Resolution 6A creates for IAU usage a new class of objects, for which Pluto is the prototype. Resolution 6B introduces the name "plutonian objects" for this class. The Merriam-Webster dictionary defines "plutonian" as:
Main Entry: plu • to • ni • an
Pronunciation: plü-'tO-nE-&n
Function: adjective
Usage: often capitalised: of, relating to, or characteristic of Pluto or the lower world

After having received inputs from many sides -- especially the geological community -- the term "Pluton" is no longer being considered.

IAU Resolution: Definition of a Planet in the Solar System
Contemporary observations are changing our understanding of planetary systems, and it is important that our nomenclature for objects reflect our current understanding. This applies, in particular, to the designation 'planets'. The word 'planet' originally described 'wanderers' that were known only as moving lights in the sky. Recent discoveries lead us to create a new definition, which we can make using currently available scientific information.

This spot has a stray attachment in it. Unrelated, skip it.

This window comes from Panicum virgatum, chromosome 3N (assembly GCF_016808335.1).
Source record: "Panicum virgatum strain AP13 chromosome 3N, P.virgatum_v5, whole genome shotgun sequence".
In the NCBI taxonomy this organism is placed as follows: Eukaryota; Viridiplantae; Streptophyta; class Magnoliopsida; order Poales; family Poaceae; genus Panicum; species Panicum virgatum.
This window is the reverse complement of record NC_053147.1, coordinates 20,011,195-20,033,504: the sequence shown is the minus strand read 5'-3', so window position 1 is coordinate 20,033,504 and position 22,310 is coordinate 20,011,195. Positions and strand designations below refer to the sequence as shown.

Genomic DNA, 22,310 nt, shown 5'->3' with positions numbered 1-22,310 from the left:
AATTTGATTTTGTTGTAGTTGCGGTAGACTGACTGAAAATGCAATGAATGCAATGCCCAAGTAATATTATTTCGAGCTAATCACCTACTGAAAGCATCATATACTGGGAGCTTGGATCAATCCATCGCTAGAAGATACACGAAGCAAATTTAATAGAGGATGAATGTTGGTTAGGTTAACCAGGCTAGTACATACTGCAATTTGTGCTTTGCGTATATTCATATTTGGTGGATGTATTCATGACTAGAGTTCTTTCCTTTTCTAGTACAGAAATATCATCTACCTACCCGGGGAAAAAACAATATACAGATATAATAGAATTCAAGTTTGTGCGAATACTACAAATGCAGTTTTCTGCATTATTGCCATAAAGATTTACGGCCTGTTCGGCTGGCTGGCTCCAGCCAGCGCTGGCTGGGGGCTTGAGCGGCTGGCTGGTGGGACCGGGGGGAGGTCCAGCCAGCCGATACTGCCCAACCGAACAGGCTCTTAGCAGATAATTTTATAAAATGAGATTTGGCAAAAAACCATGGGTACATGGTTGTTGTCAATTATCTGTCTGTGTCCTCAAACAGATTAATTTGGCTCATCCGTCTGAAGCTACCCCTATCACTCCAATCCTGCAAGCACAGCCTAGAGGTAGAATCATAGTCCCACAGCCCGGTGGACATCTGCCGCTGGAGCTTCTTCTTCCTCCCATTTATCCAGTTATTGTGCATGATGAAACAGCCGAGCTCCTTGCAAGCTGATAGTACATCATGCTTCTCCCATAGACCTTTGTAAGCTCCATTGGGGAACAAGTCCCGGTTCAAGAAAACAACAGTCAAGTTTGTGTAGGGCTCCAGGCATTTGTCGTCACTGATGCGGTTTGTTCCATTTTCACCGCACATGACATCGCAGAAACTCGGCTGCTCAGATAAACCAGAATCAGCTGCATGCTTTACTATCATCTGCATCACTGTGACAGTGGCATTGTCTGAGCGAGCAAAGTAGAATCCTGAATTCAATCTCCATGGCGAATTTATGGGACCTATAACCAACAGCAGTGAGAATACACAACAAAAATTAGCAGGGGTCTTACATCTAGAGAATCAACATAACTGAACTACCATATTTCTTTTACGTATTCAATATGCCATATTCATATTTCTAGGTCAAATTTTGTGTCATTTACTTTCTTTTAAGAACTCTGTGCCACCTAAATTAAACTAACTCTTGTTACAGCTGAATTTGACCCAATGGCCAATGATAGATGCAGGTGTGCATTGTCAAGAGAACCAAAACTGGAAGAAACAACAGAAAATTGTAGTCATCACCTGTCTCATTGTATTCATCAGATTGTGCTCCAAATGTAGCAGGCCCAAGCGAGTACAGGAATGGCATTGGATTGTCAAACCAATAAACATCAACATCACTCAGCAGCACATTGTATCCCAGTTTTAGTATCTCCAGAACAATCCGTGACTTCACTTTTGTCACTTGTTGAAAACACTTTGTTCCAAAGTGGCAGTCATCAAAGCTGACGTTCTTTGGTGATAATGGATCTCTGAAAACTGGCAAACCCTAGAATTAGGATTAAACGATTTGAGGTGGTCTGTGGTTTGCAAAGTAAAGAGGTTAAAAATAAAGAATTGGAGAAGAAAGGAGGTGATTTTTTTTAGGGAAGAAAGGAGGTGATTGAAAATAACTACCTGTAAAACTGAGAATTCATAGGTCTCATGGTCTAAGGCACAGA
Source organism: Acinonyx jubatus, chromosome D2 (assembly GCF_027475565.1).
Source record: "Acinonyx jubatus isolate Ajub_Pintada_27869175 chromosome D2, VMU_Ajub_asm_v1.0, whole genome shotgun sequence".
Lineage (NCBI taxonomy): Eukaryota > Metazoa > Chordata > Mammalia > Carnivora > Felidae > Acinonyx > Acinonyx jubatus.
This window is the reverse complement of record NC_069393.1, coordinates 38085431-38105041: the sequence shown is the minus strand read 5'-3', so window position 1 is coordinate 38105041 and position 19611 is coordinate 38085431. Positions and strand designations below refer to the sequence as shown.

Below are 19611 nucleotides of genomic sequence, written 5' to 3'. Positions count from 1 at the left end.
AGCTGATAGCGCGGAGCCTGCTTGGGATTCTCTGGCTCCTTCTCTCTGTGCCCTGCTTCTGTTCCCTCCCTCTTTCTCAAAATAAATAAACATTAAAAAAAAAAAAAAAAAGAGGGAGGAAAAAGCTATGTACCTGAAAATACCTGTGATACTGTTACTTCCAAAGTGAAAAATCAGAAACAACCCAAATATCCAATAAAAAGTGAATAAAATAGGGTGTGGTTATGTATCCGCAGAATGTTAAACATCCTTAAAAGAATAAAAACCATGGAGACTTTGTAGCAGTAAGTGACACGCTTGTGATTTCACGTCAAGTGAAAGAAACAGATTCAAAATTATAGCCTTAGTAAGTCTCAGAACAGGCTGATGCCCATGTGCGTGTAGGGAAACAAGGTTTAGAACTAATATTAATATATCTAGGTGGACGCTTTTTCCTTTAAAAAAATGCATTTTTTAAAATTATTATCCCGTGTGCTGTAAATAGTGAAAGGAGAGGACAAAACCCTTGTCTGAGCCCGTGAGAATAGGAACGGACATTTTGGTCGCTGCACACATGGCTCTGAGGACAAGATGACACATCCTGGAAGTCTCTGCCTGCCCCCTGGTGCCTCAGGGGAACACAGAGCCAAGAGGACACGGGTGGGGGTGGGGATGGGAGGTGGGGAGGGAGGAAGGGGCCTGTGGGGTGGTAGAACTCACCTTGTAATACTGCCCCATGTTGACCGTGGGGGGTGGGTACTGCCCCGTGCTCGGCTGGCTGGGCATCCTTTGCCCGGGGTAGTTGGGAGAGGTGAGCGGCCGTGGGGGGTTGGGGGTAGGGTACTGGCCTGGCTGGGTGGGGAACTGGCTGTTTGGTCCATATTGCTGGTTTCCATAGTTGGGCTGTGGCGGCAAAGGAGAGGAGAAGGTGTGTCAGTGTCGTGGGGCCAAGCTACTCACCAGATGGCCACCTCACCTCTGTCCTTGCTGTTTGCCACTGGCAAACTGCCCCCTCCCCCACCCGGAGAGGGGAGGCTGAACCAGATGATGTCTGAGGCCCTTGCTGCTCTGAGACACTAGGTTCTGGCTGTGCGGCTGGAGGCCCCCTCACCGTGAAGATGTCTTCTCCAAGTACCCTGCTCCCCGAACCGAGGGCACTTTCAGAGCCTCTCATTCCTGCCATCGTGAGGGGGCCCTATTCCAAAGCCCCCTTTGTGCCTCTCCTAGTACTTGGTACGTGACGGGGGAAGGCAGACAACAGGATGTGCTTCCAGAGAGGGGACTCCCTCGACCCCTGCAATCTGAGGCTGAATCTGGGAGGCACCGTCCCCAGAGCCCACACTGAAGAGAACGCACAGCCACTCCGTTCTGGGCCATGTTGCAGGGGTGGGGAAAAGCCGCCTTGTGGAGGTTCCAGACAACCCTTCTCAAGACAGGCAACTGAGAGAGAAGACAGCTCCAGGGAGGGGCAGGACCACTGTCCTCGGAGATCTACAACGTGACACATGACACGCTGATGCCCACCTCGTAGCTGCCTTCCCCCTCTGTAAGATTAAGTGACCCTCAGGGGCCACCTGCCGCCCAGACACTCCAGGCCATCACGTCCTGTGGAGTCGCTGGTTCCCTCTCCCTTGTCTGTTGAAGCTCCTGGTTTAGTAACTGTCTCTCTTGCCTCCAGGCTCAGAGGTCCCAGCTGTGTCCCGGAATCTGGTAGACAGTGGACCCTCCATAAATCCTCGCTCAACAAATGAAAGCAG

RESOLUTION 5A
The IAU therefore resolves that planets and other bodies in our Solar System be defined into three distinct categories in the following way:

(1) A planet1 is a celestial body that (a) is in orbit around the Sun, (b) has sufficient mass for its self-gravity to overcome rigid body forces so that it assumes a hydrostatic equilibrium (nearly round) shape, and (c) has cleared the neighbourhood around its orbit.

(2) A dwarf planet is a celestial body that (a) is in orbit around the Sun, (b) has sufficient mass for its self-gravity to overcome rigid body forces so that it assumes a hydrostatic equilibrium (nearly round) shape2, (c) has not cleared the neighbourhood around its orbit, and (d) is not a satellite.

(3) All other objects3 orbiting the Sun shall be referred to collectively as "Small Solar System Bodies".

1The eight planets are: Mercury, Venus, Earth, Mars, Jupiter, Saturn, Uranus, and Neptune.
2An IAU process will be established to assign borderline objects into either dwarf planet and other categories.